Maybe this is controversial to say but it’s also up to us to have some grace with the people who aren’t in our community. A lot of them are trying to be understanding. I could be the first person they’ve ever met who is part of this community, so how do I want to represent it? Do I want to show my patience and understanding so that they can see us in a good light? Or do I get offended and get angry with them?
Ryland Di Pilla

On finding community

When I talk to people who hint around that they’re in any way non-heterosexual, that’s something I focus in on. I want them to know it’s okay. Not only is it okay, but I’m here for you, and there’s an entire community to support you.
Typhanie Bates

I wish I knew somebody who was trans or gay when I was younger. I would have figured everything out sooner.
Ryland Di Pilla

When I came out in the ’80s, the only person who made you feel you’re not quite alone was Boy George, who wouldn’t even admit who they were, truly. And we had Annie Lennox, who was probably a big fashion influence for me because she was androgenous and I could rock the short hair. That was it. So I was in the closet for a long time. When I came out, it was hell. But I’m a pretty fortunate person that while I’ve had my share of bullying, it was never so traumatic that it kept me from living my authentic life.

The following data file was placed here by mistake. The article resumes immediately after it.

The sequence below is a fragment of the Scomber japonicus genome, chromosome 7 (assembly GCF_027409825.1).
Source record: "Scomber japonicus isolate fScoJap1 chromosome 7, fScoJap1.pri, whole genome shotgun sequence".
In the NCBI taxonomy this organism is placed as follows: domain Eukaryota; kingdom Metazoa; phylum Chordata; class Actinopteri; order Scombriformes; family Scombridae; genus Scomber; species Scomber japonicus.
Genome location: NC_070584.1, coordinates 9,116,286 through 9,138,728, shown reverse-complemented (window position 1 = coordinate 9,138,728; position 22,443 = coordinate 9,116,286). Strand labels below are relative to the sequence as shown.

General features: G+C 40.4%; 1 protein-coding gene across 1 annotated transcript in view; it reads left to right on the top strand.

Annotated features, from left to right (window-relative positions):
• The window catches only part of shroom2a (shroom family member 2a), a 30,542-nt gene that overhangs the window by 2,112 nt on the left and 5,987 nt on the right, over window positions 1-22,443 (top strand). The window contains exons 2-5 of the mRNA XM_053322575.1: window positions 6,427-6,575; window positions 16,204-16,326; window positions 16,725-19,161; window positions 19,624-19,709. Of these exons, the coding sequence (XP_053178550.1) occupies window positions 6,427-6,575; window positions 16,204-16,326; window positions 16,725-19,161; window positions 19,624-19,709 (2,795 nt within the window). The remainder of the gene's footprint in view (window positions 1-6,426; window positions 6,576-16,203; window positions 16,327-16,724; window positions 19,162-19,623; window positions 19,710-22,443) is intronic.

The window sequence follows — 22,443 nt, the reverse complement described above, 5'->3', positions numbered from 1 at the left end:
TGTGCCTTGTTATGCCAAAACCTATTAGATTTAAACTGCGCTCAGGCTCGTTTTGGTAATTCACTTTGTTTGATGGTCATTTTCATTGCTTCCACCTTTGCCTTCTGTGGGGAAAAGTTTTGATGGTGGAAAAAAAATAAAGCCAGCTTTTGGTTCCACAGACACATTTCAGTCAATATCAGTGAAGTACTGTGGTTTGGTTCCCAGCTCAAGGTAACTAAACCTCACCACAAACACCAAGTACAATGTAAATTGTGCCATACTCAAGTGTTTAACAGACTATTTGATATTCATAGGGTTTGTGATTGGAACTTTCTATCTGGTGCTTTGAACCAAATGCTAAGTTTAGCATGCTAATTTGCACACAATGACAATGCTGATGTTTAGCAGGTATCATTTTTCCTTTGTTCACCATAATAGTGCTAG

Denine Gorniak

On the effects of the pandemic

The isolation has really impacted a lot of folks because they don’t have connection to their community. They may be in a household that’s not accepting or where they feel they don’t have the ability to communicate who they are and how they feel. So they feel trapped.
Jason Goslin

I didn’t realize how triggering the pandemic was for me until I watched a program about the AIDS crisis and I realized how much this parallels the loss I witnessed as a young person in the ’80s. There’s the death toll, the depression, the stress, the fear of being judged because you’re doing something socially.
Denine Gorniak

April 2021